On 24 March 2020 the Lord Ordinary refused permission for the petition to proceed. On the question of the PSED, the Lord Ordinary said that the guidance published by the prison authorities on the operation of the EEDA scheme had been the subject of an EIA. He went on to say: “The petition is not an appropriate vehicle for raising what are essentially theoretical questions under [the 2010 Act]. These have no practical relevance in the circumstances of the present case”. Finally, the Lord Ordinary did not consider that the refusal decisions were sufficiently serious to engage S’s Convention rights.
Why did the Commission intervene?
The Commission was granted permission to intervene in S’s appeal against the Lord Ordinary’s decision to refuse permission for the judicial review to proceed.
Ultimately the Commission decided to intervene at the appeal stage because it was concerned by several aspects of the Lord Ordinary’s decision. These concerns are set out in the following paragraphs.
In the Commission’s view, the Lord Ordinary failed to give proper or adequate consideration to S’s argument under the PSED.
Having regard to the importance of the role of the equality duties in formulation of the supplementary guidance underpinning the scheme for EEDA, the Commission considered that it was not appropriate for the Lord Ordinary simply to dismiss the petition for judicial review because it concerned “spent and historic decisions that are no longer of any practical relevance”. There were potentially wider circumstances in which that guidance might continue to apply in future situations, for example if S (or indeed other prisoners) made applications for EEDA to visit disabled relatives.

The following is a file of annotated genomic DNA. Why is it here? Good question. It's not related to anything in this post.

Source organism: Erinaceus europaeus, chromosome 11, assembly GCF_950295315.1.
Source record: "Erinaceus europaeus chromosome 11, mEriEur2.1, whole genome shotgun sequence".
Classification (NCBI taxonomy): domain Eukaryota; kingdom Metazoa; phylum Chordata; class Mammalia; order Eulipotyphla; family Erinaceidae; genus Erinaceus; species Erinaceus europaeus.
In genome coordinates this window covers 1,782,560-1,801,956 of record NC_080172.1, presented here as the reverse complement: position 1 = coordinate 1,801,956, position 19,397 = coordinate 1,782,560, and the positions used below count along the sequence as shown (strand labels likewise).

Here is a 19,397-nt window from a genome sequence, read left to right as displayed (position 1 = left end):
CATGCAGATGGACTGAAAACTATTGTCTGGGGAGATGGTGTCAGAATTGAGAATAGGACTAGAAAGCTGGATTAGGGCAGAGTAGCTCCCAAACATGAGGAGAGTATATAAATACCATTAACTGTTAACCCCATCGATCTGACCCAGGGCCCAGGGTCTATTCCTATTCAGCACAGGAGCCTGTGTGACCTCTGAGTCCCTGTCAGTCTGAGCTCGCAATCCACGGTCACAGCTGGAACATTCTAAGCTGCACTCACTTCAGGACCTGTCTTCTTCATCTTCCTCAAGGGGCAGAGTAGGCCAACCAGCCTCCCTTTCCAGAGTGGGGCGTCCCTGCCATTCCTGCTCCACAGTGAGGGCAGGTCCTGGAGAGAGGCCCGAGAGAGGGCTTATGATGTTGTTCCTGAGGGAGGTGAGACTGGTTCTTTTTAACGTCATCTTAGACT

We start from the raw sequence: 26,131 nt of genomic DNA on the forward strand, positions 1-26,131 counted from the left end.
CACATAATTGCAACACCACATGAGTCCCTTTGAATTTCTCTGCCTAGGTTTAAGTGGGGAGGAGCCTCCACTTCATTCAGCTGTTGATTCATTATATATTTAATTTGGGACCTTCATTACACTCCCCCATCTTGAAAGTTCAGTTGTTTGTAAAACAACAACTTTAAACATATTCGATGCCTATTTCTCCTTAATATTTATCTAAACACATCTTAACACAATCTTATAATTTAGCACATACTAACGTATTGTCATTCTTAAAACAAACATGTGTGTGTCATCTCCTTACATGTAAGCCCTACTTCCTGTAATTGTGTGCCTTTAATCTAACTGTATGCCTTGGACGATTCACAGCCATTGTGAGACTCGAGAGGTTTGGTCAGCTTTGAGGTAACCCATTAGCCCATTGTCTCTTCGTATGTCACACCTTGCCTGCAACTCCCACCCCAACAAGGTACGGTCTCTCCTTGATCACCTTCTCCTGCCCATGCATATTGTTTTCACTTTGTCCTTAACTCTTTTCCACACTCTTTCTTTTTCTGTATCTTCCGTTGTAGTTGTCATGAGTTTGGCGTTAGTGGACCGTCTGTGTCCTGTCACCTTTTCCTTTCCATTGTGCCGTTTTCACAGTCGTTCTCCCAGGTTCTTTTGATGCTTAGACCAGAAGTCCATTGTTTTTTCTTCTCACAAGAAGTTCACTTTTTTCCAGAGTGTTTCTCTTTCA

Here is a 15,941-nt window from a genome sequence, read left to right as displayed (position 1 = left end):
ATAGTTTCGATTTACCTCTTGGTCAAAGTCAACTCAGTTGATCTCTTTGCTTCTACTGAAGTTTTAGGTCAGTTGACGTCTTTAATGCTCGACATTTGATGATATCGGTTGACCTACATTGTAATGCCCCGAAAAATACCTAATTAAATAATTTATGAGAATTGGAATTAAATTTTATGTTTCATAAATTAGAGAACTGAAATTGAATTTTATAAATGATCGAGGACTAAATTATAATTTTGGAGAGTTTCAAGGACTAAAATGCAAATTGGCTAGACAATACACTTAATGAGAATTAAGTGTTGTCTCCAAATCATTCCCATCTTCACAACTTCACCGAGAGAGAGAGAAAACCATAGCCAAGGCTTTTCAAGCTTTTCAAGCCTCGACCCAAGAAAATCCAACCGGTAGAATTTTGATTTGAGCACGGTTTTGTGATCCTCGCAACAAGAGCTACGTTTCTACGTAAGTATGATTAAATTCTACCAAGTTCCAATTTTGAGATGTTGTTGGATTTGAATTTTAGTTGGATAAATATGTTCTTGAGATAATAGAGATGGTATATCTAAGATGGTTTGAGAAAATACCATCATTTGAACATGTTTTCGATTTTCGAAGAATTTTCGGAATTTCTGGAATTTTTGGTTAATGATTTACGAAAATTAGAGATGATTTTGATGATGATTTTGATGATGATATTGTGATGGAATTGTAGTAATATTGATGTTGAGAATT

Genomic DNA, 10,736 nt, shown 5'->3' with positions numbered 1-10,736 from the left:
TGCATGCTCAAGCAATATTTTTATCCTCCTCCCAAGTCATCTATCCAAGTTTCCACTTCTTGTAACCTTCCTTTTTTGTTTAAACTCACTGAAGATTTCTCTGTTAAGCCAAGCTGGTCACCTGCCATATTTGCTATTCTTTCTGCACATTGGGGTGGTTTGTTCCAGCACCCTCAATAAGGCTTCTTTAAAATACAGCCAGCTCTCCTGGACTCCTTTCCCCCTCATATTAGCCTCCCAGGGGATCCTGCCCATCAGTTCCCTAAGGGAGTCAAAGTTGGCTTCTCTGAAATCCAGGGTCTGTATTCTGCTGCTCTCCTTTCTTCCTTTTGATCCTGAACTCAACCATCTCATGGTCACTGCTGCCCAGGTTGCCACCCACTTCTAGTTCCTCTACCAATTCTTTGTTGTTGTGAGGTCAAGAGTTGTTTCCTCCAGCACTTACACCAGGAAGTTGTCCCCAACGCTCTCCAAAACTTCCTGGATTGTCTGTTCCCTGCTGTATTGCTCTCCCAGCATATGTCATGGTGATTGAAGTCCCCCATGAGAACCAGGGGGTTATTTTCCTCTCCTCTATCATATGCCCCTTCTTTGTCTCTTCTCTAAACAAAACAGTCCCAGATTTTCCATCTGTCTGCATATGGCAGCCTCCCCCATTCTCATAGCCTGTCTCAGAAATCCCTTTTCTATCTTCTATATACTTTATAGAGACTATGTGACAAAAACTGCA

In addition, it noted that the document relied on by the prison authorities to demonstrate that they had carried out an EIA of the supplementary guidance failed to comply with the requirements for an EIA set out in the 2012 Regulations. It appeared that the Lord Ordinary had taken the Scottish Ministers’ submission that the document was a complete EIA at face value. In the course of the appeal hearing, the ministers produced what purported to be a complete EIA, though it was noted by the court that the document did not make reference to disability.
In stark contrast to the situation in England & Wales, the Scottish courts have been asked to consider the requirements of the PSED in relatively few cases. The Commission is therefore concerned that the jurisprudence in relation to the PSED is less well developed in Scotland than it is in England & Wales, and that, as a result, practitioners are less familiar with it and may feel reluctant to develop – or to respond to – arguments based on the PSED.